Sunday, November 20, 2016

Not Similar, but Informative

This week I attended an event hosted by the theology department.  Dr. Susan K. Wood, SCL, Phd, Professor of Systematic Theology at Marquette University gave a lecture on Lutheran-Catholic Efforts to Achieve Unity: What’s at Stake?  With the upcoming 500th anniversary of the Reformation how are we going to celebrate?  Dr. Susan Wood gave some backstory on the fight between the Catholics and the Lutherans.  The Catholics thought the Reformation was dividing the church, while the Lutherans felt that it was an opportunity for change.  500 years later we are still trying to figure out if we should celebrate the Reformation or do we repent?
I felt that Shakespeare's Twelfth Night was very similar to Shakespeare's other work Two Gentlemen in Verona.  Both plays have love triangles and a little bit of cross dressing done by female characters.  Duke Orsino is madly in love with Lady Olivia, but she doesn’t share his feelings and wishes he would just go away.  Viola, who is disguised as Cesario, goes to Olivia’s house to present Orsino’s love.  When Viola visits Olivia, Olivia falls in love with Cesario, but Viola is in love with Orsino.  Everyone is the first two acts of the play are confused and in love.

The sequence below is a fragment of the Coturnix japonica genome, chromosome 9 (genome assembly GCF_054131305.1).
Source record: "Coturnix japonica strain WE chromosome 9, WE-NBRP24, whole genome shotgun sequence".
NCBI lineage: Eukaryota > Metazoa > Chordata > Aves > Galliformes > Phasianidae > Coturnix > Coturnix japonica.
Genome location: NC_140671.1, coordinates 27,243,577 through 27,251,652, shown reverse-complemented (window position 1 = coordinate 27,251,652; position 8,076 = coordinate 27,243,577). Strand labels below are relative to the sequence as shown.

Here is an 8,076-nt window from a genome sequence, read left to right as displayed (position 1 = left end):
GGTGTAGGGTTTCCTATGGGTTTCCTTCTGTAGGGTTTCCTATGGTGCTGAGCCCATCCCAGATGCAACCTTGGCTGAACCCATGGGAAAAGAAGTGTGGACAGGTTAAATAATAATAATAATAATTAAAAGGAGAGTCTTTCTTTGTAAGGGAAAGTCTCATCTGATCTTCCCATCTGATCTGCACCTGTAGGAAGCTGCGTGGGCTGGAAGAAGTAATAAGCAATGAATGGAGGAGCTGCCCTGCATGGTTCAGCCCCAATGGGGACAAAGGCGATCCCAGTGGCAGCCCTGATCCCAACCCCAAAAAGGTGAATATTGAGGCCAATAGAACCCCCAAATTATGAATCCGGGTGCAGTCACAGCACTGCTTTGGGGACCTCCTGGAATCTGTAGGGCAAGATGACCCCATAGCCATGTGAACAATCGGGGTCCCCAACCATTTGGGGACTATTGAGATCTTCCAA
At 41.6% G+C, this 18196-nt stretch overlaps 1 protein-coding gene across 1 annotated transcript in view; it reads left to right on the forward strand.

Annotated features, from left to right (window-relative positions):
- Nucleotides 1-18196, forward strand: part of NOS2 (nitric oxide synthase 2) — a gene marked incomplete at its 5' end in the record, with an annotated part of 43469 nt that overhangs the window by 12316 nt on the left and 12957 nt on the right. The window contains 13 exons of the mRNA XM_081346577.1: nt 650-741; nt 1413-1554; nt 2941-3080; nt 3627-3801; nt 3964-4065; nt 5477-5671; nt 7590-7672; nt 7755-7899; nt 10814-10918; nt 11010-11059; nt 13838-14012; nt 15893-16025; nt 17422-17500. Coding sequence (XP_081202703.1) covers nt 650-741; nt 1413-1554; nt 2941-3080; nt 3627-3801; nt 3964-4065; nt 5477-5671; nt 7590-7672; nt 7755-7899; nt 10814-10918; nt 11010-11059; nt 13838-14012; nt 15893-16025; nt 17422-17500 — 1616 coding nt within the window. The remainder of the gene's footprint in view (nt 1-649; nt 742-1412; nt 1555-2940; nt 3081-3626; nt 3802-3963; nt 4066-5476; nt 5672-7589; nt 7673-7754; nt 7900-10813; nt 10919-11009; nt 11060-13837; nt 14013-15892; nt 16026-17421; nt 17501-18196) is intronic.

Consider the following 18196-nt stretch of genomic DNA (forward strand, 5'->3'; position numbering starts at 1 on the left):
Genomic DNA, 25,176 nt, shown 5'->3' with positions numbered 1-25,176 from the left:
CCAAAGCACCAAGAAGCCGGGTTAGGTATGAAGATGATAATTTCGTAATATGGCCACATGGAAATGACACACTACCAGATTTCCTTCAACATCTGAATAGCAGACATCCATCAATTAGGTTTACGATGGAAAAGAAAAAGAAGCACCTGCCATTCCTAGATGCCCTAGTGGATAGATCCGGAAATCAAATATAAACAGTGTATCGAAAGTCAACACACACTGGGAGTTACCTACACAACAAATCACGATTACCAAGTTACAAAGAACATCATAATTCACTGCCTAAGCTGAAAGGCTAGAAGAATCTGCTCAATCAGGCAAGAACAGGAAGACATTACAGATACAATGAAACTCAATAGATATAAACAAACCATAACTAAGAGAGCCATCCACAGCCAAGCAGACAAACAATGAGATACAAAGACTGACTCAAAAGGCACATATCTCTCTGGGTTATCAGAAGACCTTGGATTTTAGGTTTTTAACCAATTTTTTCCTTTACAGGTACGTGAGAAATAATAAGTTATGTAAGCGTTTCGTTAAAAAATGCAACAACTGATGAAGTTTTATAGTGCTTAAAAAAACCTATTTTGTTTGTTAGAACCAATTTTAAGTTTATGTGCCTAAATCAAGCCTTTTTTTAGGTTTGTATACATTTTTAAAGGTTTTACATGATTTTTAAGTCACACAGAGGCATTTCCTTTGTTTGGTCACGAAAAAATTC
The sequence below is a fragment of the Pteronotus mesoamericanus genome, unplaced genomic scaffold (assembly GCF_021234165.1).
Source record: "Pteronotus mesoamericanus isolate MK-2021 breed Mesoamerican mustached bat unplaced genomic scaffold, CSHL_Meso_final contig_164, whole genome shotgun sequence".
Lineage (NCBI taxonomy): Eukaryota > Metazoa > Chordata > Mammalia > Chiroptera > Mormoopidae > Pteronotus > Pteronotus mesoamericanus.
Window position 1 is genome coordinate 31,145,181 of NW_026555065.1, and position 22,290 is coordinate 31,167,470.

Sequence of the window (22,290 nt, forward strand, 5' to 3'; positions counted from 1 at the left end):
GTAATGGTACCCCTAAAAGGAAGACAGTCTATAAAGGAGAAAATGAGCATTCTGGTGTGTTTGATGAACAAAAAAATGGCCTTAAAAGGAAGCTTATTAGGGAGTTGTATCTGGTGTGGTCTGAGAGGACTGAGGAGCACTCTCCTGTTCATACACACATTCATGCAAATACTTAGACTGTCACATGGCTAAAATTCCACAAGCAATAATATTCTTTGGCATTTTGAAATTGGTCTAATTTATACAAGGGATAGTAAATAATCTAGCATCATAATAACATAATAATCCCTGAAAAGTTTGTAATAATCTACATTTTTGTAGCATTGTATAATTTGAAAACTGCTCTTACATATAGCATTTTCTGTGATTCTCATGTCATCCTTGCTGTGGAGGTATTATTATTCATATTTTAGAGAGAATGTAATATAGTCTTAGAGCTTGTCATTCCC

I don't really think my event this week and the play have much in common, but I really enjoyed them both.  I had not heard of the the Reformation before the event and was interested in learning about how it came to be and how we have dealt with it for the past 500 years.  I believe that we should celebrate how far we have come and accepted our differences.  I greatly enjoyed the play and am actually half way into the third act because I had to find out what happened.  Shakespeare's stories tend to be similar, but there is always a twist that makes the reader not want to put the book down.

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